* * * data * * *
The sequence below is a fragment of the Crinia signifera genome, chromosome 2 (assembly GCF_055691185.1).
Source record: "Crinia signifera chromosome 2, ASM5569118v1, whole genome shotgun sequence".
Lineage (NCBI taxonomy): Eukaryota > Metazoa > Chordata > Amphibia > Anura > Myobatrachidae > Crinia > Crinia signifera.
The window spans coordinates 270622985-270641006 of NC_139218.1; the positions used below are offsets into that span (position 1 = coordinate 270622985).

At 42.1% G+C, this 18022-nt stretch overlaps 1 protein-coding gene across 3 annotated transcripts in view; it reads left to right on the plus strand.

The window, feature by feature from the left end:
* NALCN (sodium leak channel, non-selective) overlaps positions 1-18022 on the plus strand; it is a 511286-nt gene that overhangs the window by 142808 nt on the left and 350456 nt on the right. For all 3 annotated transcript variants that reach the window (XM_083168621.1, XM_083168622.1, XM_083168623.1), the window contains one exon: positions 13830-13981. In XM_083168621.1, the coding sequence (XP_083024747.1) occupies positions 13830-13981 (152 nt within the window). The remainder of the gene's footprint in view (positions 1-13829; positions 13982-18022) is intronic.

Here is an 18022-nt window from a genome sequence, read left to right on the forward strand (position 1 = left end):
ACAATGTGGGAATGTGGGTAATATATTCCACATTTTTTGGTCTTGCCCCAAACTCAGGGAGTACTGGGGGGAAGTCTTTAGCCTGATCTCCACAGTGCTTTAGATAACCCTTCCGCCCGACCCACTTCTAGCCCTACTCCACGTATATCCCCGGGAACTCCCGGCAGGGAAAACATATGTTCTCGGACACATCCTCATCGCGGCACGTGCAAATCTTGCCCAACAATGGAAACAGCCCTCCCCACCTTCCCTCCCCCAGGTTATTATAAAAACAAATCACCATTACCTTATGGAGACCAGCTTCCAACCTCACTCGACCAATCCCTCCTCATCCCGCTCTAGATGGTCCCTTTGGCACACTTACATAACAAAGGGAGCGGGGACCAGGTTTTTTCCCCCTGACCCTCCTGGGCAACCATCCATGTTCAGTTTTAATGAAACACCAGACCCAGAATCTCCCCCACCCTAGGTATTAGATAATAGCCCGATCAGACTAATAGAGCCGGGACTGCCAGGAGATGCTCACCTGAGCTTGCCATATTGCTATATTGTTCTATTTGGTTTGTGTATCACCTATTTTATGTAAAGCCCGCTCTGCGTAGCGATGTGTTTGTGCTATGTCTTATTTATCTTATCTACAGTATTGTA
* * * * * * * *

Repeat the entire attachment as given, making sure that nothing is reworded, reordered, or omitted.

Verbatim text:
The sequence below is a fragment of the Crinia signifera genome, chromosome 2 (assembly GCF_055691185.1).
Source record: "Crinia signifera chromosome 2, ASM5569118v1, whole genome shotgun sequence".
Lineage (NCBI taxonomy): Eukaryota > Metazoa > Chordata > Amphibia > Anura > Myobatrachidae > Crinia > Crinia signifera.
The window spans coordinates 270622985-270641006 of NC_139218.1; the positions used below are offsets into that span (position 1 = coordinate 270622985).

At 42.1% G+C, this 18022-nt stretch overlaps 1 protein-coding gene across 3 annotated transcripts in view; it reads left to right on the plus strand.

The window, feature by feature from the left end:
* NALCN (sodium leak channel, non-selective) overlaps positions 1-18022 on the plus strand; it is a 511286-nt gene that overhangs the window by 142808 nt on the left and 350456 nt on the right. For all 3 annotated transcript variants that reach the window (XM_083168621.1, XM_083168622.1, XM_083168623.1), the window contains one exon: positions 13830-13981. In XM_083168621.1, the coding sequence (XP_083024747.1) occupies positions 13830-13981 (152 nt within the window). The remainder of the gene's footprint in view (positions 1-13829; positions 13982-18022) is intronic.

Here is an 18022-nt window from a genome sequence, read left to right on the forward strand (position 1 = left end):
ACAATGTGGGAATGTGGGTAATATATTCCACATTTTTTGGTCTTGCCCCAAACTCAGGGAGTACTGGGGGGAAGTCTTTAGCCTGATCTCCACAGTGCTTTAGATAACCCTTCCGCCCGACCCACTTCTAGCCCTACTCCACGTATATCCCCGGGAACTCCCGGCAGGGAAAACATATGTTCTCGGACACATCCTCATCGCGGCACGTGCAAATCTTGCCCAACAATGGAAACAGCCCTCCCCACCTTCCCTCCCCCAGGTTATTATAAAAACAAATCACCATTACCTTATGGAGACCAGCTTCCAACCTCACTCGACCAATCCCTCCTCATCCCGCTCTAGATGGTCCCTTTGGCACACTTACATAACAAAGGGAGCGGGGACCAGGTTTTTTCCCCCTGACCCTCCTGGGCAACCATCCATGTTCAGTTTTAATGAAACACCAGACCCAGAATCTCCCCCACCCTAGGTATTAGATAATAGCCCGATCAGACTAATAGAGCCGGGACTGCCAGGAGATGCTCACCTGAGCTTGCCATATTGCTATATTGTTCTATTTGGTTTGTGTATCACCTATTTTATGTAAAGCCCGCTCTGCGTAGCGATGTGTTTGTGCTATGTCTTATTTATCTTATCTACAGTATTGTA